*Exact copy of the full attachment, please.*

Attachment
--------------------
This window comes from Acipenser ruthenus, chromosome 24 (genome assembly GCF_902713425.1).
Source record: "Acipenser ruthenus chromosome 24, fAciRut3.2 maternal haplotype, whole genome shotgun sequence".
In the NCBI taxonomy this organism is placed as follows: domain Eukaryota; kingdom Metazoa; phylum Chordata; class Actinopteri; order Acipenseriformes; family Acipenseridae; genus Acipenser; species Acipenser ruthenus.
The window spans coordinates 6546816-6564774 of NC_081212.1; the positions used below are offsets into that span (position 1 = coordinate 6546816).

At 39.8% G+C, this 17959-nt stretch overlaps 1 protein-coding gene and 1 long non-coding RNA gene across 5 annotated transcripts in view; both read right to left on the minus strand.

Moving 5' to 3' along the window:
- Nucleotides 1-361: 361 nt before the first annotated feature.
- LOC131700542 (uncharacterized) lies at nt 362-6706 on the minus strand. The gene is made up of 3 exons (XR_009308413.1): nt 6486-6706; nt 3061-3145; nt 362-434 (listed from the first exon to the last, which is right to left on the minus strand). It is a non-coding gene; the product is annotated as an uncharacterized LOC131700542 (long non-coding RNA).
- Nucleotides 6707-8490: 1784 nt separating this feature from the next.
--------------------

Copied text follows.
This window comes from Acipenser ruthenus, chromosome 24 (genome assembly GCF_902713425.1).
Source record: "Acipenser ruthenus chromosome 24, fAciRut3.2 maternal haplotype, whole genome shotgun sequence".
In the NCBI taxonomy this organism is placed as follows: domain Eukaryota; kingdom Metazoa; phylum Chordata; class Actinopteri; order Acipenseriformes; family Acipenseridae; genus Acipenser; species Acipenser ruthenus.
The window spans coordinates 6546816-6564774 of NC_081212.1; the positions used below are offsets into that span (position 1 = coordinate 6546816).

At 39.8% G+C, this 17959-nt stretch overlaps 1 protein-coding gene and 1 long non-coding RNA gene across 5 annotated transcripts in view; both read right to left on the minus strand.

Moving 5' to 3' along the window:
- Nucleotides 1-361: 361 nt before the first annotated feature.
- LOC131700542 (uncharacterized) lies at nt 362-6706 on the minus strand. The gene is made up of 3 exons (XR_009308413.1): nt 6486-6706; nt 3061-3145; nt 362-434 (listed from the first exon to the last, which is right to left on the minus strand). It is a non-coding gene; the product is annotated as an uncharacterized LOC131700542 (long non-coding RNA).
- Nucleotides 6707-8490: 1784 nt separating this feature from the next.